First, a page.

Because of strong employee resistance and turnover, Google recently backtracked from its plan to make all employees return to the office and allowed many to work remotely. Apple’s plan to force its staff back to the office has caused many to leave the company and led to substantial internal opposition.
Why are these and so many other leaders of major companies compelling employees to return to the office? They must know about the extensive, in-depth surveys from early spring 2021 that asked thousands of employees about their preferences on returning to the office after the pandemic.
All of the surveys revealed strong preferences for working from home post-pandemic at least half the time for over three-quarters of all respondents. A quarter to a third of all respondents desired full-time remote work permanently. Between 40% and 55% of respondents said they’d quit without permanent remote options for at least half the workweek; of these, many would leave if not permitted fully remote work. Minority employees expressed an especially strong preference for remote work to escape in-office discrimination.
Yet many employers intend to force their employees who can easily work remotely back to the office for much or all of the work week.
Leaders frequently proclaim that people are their most important resource. Yet the leaders resistant to permitting telework are not living by that principle. Instead, they’re doing what they feel comfortable with, even if it devastates employee morale, engagement, and productivity; seriously undercuts retention and recruitment; and harms diversity and inclusion. In the end, their behavior is a major threat to the bottom line.
Interviewing 61 mid-level and senior leaders on this question in 12 companies that I helped develop a strategic approach to transitioning back to the office, I came to understand why they’re resistant to the seemingly obvious best option: a hybrid model for most, with full-time permanent remote work for those who both want it and show high effectiveness and productivity.
This is because of cognitive biases, which are mental blind spots that lead to poor strategic and financial decision-making. Fortunately, by understanding these cognitive biases and taking research-based steps to address them, we can make the best decisions.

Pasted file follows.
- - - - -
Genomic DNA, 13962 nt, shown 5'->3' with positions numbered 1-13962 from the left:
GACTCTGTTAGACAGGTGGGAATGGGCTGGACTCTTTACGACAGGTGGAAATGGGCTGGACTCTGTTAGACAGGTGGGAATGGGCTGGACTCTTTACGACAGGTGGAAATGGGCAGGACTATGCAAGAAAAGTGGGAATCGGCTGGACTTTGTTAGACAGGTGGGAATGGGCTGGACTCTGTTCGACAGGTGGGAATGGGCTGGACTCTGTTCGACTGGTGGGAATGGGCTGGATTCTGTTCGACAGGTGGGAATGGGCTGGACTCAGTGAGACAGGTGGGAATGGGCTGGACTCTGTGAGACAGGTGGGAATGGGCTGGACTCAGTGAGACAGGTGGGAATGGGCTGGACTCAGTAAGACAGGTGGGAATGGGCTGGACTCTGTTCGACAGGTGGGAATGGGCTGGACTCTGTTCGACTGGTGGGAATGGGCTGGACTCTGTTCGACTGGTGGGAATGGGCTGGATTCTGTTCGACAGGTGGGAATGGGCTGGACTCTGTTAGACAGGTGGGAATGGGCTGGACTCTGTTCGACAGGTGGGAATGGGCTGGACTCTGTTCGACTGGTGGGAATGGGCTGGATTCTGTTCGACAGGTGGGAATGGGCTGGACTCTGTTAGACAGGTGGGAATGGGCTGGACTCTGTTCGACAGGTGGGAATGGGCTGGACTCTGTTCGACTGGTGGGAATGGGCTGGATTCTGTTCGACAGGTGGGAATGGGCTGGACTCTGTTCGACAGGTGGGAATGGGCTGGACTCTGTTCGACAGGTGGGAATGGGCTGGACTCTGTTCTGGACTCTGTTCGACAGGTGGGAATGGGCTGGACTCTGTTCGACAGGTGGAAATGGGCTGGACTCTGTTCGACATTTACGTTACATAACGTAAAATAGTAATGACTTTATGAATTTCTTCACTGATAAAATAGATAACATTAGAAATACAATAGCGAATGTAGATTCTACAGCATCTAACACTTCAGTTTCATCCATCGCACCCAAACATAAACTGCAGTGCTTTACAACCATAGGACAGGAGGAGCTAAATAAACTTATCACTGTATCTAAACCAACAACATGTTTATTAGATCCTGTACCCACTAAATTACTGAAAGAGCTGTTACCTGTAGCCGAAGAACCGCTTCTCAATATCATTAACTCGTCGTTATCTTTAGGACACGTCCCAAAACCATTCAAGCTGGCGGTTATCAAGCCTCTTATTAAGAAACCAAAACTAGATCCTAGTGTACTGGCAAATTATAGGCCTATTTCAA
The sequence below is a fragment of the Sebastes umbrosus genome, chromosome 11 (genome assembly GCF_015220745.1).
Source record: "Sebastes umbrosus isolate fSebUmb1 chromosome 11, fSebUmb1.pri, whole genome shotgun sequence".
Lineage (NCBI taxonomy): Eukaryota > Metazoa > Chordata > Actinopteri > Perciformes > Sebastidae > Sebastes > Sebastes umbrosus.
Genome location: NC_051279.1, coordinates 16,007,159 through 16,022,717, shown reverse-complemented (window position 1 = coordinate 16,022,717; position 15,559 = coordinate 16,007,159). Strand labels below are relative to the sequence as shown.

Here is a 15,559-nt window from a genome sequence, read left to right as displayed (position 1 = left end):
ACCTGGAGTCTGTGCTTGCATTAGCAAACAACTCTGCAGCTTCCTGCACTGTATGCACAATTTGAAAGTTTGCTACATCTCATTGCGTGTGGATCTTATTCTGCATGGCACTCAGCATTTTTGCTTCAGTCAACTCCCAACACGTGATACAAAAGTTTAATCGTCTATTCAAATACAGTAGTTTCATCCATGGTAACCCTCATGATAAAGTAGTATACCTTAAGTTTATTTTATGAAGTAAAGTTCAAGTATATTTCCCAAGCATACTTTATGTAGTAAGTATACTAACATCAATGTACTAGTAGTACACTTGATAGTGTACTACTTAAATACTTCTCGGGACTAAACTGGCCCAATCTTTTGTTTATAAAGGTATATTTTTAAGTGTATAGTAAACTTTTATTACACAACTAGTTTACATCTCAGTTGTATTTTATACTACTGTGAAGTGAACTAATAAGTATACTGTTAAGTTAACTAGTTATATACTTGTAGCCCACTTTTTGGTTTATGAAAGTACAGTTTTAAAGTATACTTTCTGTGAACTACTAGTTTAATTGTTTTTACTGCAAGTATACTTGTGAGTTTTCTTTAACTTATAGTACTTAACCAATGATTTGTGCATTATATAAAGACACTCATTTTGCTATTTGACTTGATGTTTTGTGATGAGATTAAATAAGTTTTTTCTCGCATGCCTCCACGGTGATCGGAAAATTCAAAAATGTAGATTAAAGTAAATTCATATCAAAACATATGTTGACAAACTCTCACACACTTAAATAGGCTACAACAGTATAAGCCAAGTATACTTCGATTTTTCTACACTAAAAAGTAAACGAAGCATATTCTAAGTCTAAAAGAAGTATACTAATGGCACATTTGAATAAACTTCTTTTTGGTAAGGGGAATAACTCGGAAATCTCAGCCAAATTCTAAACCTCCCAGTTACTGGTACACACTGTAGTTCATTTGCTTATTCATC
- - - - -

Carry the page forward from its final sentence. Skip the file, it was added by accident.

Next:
Many people feel a desire to go back to the world before the pandemic. They fall for status quo bias, a desire to maintain or get back to what they see as the appropriate situation and way of doing things.
A major factor in leaders wanting everyone to return to the office stems from their personal discomfort with work from home. They spent their career surrounded by other people. They want to resume regularly walking the floors, surrounded by the energy of staff working.
They’re falling for anchoring bias. This mental blind spot causes us to feel anchored to our initial experiences and information.
The evidence that work from home functions well for the vast majority doesn’t cause them to shift their perspective in any significant manner. Confirmation bias offers an important explanation for this seeming incongruity. Our minds are skilled at ignoring information that contradicts our beliefs, and looking only for information that confirms them.
Reluctant leaders usually tell me they don’t want to do surveys because they feel confident that the large majority of their employees would rather work at the office than at home. They wave aside the fact that large-scale public surveys show the opposite. For instance, one of the major complaints by Apple employees is the company’s failure to do effective surveys and listen to employees.
In this refusal to do surveys, confirmation bias is compounded by another cognitive bias called the false consensus effect. This mental blind spot leads us to envision other people in our in-group—such as those employed at our company—as being much more like ourselves in their beliefs than is the actual case.
Some of these resistant leaders brought up challenges related to working from home, ranging from burnout to deteriorating culture. But further inquiry on each problem reveals that the leaders never addressed these work-from-home problems strategically.
They transitioned to telework abruptly as part of the March 2020 lockdowns. Perceiving this shift as a very brief emergency, they focused, naturally and appropriately, on accomplishing the necessary tasks of the organization. They ignored the social and emotional glue that truly holds companies together, motivates employees, and protects against burnout.
That speaks to a cognitive bias called functional fixedness. When we have a certain perception of how systems should work, we ignore other possible functions, uses, and behaviors. We do this even if these new functions, uses, and behaviors offer a better fit for a changed situation and would address our problems better.
The post-pandemic office will require the realignment of employer-employee expectations. Leaders need to use research-based strategies to overcome their gut reactions that cause them to fall victim to mental oversights. Only by doing so can they maximize retention, recruitment, morale, productivity, and workplace culture—and thus their bottom line.
Gleb Tsipursky is a behavioral scientist, CEO of the future-proofing consultancy Disaster Avoidance Experts, and author of Returning to the Office and Leading Hybrid and Remote Teams: A Manual on Benchmarking to Best Practices for Competitive Advantage.
More opinion from Fortune:
- Nasdaq wants to improve board diversity. Why doesn’t that include people with disabilities?
- The Fed’s diversity problem: Too few Federal Reserve Bank directors are women of color
- Brooke Baldwin: How female leaders are ending the tyranny of the résumé
- To fast-track innovation, give power to your people
- Why the SEC needs to expand its focus from the U.S. to the entire world